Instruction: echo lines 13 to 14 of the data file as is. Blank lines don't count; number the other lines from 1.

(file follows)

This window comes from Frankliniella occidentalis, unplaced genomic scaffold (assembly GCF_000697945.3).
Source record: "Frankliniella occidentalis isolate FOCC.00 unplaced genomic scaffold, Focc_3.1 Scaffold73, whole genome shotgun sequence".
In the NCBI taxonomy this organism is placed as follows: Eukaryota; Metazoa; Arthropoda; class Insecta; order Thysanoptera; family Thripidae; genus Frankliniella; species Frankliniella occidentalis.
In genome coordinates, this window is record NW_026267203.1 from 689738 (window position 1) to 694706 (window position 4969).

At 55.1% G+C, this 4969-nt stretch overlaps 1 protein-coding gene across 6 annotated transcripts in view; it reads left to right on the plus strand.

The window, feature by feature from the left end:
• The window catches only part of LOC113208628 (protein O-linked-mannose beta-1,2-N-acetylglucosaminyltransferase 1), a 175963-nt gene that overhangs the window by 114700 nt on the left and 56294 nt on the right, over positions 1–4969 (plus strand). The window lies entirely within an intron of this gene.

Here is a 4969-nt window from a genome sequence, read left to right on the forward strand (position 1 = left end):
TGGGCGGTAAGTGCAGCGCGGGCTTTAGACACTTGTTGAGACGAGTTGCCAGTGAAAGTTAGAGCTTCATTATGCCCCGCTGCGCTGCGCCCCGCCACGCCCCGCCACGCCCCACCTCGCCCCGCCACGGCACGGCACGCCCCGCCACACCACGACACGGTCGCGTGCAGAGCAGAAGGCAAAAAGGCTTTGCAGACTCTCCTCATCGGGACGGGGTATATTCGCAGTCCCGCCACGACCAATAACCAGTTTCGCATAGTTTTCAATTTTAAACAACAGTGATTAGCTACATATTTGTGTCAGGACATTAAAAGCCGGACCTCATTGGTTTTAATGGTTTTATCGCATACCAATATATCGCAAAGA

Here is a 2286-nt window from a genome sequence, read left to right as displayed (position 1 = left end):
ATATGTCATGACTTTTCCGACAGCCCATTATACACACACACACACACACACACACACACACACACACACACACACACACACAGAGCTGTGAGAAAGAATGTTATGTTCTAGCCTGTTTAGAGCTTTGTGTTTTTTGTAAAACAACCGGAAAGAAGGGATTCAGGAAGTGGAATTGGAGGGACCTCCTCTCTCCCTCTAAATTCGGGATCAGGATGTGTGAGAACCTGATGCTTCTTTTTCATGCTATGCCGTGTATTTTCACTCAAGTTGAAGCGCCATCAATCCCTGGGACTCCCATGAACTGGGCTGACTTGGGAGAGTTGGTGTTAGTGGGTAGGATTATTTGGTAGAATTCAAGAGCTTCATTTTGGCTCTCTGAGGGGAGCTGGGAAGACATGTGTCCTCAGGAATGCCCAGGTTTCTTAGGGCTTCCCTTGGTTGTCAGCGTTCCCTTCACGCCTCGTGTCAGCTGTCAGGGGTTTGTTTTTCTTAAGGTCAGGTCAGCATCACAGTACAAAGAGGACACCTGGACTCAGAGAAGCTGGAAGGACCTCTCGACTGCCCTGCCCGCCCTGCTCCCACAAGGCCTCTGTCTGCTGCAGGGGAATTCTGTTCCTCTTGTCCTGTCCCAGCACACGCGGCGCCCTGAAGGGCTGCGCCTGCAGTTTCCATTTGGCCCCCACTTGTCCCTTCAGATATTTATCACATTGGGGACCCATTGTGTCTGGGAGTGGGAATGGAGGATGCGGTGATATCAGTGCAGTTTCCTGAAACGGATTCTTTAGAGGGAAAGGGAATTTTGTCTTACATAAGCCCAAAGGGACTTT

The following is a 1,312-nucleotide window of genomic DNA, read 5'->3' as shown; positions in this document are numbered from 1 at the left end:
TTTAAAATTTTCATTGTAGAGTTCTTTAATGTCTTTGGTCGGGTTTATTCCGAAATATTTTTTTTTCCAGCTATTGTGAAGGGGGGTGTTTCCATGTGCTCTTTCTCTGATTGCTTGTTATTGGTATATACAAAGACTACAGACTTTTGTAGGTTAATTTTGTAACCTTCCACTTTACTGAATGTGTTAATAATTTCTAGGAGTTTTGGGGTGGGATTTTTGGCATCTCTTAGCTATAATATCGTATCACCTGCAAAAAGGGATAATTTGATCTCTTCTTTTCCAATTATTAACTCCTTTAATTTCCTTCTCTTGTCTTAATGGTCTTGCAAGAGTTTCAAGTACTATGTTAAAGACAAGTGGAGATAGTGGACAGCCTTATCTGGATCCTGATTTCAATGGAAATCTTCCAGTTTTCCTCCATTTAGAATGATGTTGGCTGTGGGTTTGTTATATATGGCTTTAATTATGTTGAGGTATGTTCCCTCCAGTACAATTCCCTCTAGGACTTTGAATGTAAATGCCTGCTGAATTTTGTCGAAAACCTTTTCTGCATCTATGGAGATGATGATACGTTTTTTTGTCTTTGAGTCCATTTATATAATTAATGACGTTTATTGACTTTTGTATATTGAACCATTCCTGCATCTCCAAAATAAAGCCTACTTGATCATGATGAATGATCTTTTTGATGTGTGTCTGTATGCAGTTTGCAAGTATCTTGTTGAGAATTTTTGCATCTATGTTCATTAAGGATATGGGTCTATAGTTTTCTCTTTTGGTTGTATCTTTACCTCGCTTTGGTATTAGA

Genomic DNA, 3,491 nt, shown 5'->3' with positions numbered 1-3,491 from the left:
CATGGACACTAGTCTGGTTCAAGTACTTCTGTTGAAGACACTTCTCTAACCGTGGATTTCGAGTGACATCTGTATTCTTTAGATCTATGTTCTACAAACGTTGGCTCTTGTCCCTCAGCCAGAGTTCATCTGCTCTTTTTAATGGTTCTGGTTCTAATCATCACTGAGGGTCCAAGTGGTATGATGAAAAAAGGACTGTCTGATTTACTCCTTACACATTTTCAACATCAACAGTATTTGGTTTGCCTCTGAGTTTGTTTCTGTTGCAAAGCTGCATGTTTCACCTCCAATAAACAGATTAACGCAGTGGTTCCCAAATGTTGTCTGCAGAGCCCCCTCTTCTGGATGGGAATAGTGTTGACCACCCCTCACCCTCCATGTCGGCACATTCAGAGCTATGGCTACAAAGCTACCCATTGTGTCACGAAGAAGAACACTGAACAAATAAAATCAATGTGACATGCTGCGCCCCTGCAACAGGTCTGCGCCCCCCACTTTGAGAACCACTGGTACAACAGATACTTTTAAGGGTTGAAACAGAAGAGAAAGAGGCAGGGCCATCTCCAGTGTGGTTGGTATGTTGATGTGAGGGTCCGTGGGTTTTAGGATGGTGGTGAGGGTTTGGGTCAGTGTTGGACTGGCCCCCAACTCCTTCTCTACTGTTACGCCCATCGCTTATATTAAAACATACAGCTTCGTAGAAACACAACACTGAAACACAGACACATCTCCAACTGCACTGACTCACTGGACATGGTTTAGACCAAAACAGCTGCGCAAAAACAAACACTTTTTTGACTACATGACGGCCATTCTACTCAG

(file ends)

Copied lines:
TTTAAAATTTTCATTGTAGAGTTCTTTAATGTCTTTGGTCGGGTTTATTCCGAAATATTTTTTTTTCCAGCTATTGTGAAGGGGGGTGTTTCCATGTGCTCTTTCTCTGATTGCTTGTTATTGGTATATACAAAGACTACAGACTTTTGTAGGTTAATTTTGTAACCTTCCACTTTACTGAATGTGTTAATAATTTCTAGGAGTTTTGGGGTGGGATTTTTGGCATCTCTTAGCTATAATATCGTATCACCTGCAAAAAGGGATAATTTGATCTCTTCTTTTCCAATTATTAACTCCTTTAATTTCCTTCTCTTGTCTTAATGGTCTTGCAAGAGTTTCAAGTACTATGTTAAAGACAAGTGGAGATAGTGGACAGCCTTATCTGGATCCTGATTTCAATGGAAATCTTCCAGTTTTCCTCCATTTAGAATGATGTTGGCTGTGGGTTTGTTATATATGGCTTTAATTATGTTGAGGTATGTTCCCTCCAGTACAATTCCCTCTAGGACTTTGAATGTAAATGCCTGCTGAATTTTGTCGAAAACCTTTTCTGCATCTATGGAGATGATGATACGTTTTTTTGTCTTTGAGTCCATTTATATAATTAATGACGTTTATTGACTTTTGTATATTGAACCATTCCTGCATCTCCAAAATAAAGCCTACTTGATCATGATGAATGATCTTTTTGATGTGTGTCTGTATGCAGTTTGCAAGTATCTTGTTGAGAATTTTTGCATCTATGTTCATTAAGGATATGGGTCTATAGTTTTCTCTTTTGGTTGTATCTTTACCTCGCTTTGGTATTAGA

Genomic DNA, 3,491 nt, shown 5'->3' with positions numbered 1-3,491 from the left: